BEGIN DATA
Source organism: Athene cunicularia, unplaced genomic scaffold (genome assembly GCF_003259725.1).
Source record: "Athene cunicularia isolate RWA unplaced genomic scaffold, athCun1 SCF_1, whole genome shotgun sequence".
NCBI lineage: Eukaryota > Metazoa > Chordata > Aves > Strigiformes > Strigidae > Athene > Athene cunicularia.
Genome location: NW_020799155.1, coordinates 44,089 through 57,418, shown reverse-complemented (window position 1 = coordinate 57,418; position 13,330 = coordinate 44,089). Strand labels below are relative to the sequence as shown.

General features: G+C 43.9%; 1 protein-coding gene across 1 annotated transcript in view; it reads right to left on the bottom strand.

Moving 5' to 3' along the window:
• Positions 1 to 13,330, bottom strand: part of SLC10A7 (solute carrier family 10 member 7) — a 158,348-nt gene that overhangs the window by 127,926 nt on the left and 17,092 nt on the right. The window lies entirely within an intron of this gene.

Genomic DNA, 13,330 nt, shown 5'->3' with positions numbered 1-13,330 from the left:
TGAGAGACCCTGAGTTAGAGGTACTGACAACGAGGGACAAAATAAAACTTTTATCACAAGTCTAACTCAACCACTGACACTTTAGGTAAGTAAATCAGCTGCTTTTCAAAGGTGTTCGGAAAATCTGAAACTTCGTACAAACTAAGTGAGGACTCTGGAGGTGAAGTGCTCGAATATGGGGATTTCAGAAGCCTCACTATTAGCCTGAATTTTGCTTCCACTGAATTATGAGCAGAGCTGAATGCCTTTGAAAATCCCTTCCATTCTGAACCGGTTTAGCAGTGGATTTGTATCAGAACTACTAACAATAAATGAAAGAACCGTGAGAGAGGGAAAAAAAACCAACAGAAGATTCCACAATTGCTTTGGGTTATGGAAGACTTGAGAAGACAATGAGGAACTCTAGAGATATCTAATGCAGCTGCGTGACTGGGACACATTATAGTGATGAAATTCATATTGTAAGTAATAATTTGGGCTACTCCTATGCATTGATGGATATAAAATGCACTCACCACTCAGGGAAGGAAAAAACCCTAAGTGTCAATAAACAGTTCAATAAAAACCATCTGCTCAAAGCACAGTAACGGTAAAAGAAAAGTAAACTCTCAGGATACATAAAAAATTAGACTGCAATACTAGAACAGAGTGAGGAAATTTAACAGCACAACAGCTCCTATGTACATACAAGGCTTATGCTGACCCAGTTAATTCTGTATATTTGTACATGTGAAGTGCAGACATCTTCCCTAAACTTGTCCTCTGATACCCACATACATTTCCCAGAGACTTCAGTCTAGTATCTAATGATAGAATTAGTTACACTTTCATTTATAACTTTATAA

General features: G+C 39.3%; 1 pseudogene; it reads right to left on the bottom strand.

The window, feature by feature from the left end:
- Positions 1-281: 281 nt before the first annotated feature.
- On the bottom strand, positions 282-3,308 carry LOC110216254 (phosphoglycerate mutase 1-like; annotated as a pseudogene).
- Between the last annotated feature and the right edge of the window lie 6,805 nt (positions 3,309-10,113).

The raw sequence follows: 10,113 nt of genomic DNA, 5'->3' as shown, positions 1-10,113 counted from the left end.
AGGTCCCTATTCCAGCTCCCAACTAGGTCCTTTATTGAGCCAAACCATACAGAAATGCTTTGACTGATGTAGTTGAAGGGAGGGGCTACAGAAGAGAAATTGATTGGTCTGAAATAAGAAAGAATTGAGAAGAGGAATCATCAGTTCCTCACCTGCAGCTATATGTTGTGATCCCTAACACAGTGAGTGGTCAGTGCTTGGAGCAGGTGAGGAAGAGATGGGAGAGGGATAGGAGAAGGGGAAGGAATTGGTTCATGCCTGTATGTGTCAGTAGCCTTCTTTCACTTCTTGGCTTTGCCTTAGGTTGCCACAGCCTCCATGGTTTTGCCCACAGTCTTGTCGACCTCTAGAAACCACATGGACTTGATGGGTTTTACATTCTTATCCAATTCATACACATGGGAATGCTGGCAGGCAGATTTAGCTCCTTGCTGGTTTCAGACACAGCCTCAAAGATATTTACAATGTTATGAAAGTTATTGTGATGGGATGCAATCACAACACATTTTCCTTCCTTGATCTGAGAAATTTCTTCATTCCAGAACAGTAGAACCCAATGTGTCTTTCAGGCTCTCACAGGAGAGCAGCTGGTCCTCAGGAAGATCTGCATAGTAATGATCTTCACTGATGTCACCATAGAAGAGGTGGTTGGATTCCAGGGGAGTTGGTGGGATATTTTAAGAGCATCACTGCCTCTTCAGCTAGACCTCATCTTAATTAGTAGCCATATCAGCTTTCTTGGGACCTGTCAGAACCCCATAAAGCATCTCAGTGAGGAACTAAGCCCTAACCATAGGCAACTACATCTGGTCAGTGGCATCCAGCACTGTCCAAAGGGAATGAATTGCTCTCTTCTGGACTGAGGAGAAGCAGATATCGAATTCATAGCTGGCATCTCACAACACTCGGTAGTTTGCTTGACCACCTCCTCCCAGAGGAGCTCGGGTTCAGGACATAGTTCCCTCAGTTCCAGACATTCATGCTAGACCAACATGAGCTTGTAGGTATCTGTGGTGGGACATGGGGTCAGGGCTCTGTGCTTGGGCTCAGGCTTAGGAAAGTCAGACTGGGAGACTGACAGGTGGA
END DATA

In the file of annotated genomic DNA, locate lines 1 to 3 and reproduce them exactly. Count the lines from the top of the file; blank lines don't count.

Source organism: Athene cunicularia, unplaced genomic scaffold (genome assembly GCF_003259725.1).
Source record: "Athene cunicularia isolate RWA unplaced genomic scaffold, athCun1 SCF_1, whole genome shotgun sequence".
NCBI lineage: Eukaryota > Metazoa > Chordata > Aves > Strigiformes > Strigidae > Athene > Athene cunicularia.